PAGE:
Why Dracula intrigues us

A group of us under the direction of Josh Moyse are currently mounting a new production of Dracula. Because Josh tends to work in a very collaborative manner, we’ve all (director, actors, set designers, stage manager) been discussing all aspects of what makes Dracula a property that continues to hold fascination. As recently as last year one of my favorite film directors, Jim Jarmusch, took on the subject matter in the film Only Lovers Left Alive (haven’t seen it yet; will comment more on the film in the next few days once I have). Vampires abound on all media currently, and if you count zombies (and I don’t see how you could  not count them!) then the undead are flourishing in ever greater numbers.

It may be too facile to say that the “popularity” of the undead has risen in proportion to the very real and terrifying increased probability of world horror, from terrorism and nuclear holocaust to catastrophic climate change to creeping fascistic control of every aspect of our lives, but there’s little doubt that there’s a lot to fear in the real world. Fantasy horror, the horror of what our rational minds tell us is impossible, is comforting in a way: it allows us to feel the fear in a situation where we know we will walk out intact.

As a person involved in local theater, I’m always looking for projects that are approachable, not done so much that everyone’s pretty sick of them, and that don’t carry high performance-right fees. Literature in general provides a wonderful source of such material. Turning to classic literature has the advantage of not having to create something from nothing. Anyone who’s written or been involved in a production of original material knows that creating something that will effectively hold an audience is not a simple matter.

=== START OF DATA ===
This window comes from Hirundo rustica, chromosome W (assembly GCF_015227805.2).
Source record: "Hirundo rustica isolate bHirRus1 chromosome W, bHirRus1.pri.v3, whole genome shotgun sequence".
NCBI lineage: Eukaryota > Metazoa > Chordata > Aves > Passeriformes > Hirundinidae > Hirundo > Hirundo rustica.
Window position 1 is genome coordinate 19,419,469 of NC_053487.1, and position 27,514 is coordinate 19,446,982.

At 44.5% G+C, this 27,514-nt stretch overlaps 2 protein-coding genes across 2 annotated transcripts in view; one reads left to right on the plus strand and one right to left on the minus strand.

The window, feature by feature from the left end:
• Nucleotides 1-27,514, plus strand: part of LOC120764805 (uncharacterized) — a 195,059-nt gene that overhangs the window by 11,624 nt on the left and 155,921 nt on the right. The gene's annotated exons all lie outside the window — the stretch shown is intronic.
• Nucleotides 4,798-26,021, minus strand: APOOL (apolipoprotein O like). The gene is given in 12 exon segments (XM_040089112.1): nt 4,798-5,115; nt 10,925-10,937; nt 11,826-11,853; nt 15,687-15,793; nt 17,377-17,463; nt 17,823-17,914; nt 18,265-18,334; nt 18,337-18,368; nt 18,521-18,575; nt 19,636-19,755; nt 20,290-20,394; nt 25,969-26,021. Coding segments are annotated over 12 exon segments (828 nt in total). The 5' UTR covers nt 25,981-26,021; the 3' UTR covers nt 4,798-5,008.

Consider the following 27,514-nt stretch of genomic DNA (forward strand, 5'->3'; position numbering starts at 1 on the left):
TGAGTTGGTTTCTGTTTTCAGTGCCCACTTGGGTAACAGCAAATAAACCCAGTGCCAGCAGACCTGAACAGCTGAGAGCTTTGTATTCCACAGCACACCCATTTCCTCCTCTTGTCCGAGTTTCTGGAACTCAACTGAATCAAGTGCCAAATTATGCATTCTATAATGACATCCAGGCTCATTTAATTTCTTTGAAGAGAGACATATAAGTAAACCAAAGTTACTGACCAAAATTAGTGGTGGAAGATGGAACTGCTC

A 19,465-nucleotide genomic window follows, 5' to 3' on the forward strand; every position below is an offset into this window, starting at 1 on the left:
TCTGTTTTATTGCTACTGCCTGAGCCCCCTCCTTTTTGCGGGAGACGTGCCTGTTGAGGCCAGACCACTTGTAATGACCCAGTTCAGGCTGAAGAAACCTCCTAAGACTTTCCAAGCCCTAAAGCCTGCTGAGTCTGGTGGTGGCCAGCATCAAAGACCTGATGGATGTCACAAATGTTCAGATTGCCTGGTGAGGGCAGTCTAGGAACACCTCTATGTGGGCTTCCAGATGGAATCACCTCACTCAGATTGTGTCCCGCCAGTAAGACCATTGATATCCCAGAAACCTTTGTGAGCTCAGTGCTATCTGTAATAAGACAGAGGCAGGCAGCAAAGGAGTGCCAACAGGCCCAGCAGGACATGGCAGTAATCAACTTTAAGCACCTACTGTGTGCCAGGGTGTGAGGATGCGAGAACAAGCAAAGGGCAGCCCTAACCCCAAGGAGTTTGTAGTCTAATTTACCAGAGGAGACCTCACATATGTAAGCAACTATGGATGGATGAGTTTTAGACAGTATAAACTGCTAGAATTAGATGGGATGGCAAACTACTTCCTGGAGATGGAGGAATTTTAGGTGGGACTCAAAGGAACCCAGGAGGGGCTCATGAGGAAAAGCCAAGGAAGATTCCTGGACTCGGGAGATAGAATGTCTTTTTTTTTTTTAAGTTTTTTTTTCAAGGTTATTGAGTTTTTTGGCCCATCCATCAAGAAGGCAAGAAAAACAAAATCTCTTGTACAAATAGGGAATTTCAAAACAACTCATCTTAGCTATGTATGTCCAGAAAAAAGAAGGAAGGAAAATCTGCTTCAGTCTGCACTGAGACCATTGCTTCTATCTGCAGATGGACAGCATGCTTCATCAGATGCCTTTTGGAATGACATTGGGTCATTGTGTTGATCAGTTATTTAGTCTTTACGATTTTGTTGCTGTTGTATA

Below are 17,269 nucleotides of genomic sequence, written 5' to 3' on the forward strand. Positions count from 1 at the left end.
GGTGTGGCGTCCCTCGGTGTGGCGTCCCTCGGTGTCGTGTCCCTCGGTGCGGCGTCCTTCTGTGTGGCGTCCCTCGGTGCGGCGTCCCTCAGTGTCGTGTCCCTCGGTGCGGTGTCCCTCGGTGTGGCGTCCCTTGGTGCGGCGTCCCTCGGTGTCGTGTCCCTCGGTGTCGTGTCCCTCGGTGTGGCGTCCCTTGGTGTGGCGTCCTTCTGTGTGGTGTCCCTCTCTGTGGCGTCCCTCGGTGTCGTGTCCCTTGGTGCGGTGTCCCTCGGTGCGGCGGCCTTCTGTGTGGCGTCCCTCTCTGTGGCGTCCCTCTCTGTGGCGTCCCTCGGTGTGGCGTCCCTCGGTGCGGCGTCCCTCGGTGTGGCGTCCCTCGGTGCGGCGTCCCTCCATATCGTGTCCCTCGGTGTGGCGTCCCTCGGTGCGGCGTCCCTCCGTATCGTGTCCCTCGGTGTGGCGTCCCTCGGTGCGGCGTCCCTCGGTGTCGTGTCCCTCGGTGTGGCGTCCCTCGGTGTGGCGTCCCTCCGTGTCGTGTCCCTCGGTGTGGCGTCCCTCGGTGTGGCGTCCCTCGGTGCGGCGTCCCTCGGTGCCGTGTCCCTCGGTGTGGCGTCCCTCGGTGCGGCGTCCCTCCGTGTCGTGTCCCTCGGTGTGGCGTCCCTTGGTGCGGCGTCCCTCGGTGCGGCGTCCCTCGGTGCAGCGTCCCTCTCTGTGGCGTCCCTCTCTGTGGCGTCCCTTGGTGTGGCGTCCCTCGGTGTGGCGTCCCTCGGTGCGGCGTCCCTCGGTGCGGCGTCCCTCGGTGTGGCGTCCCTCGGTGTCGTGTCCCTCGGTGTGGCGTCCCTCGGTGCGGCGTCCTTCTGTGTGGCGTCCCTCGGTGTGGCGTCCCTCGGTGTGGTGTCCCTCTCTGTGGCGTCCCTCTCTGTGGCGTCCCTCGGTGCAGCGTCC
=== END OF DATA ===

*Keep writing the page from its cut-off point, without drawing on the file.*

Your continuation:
The Dracula tale offers a very appealing combination of themes that resonate with a contemporary audience. It can so easily be seen as a multi-faceted metaphor for so much that we experience. On a societal level, what person who works for a living believes that blood-sucking is restricted to the undead? Only those who are most in control of our planet’s resources — and those who have bought into believing that what’s good for the 1% is good for the rest of humanity — fail to observe that more and more is in the hands of fewer and fewer. As Dracula spreads his own affliction and increases his power by infecting others, so do the powers-that-be convince the majority that “resistance is useless,” that increased dominance along with terrifying levels of control of information, invading every nook and cranny of our lives, is the “way of the world.”

The Dracula metaphor can also be flipped as we see in many contemporary vampire tales: The vampire is “misunderstood.”  He or she is only doing what is necessary to survive and cruel society that cannot tolerate “difference” must destroy what it does not understand. Perhaps not the ideal protagonist/rebel given that he kills for a living, but nevertheless pulls on some of the same heartstrings as people whose difference from the normative makes them subject to prejudice and hatred.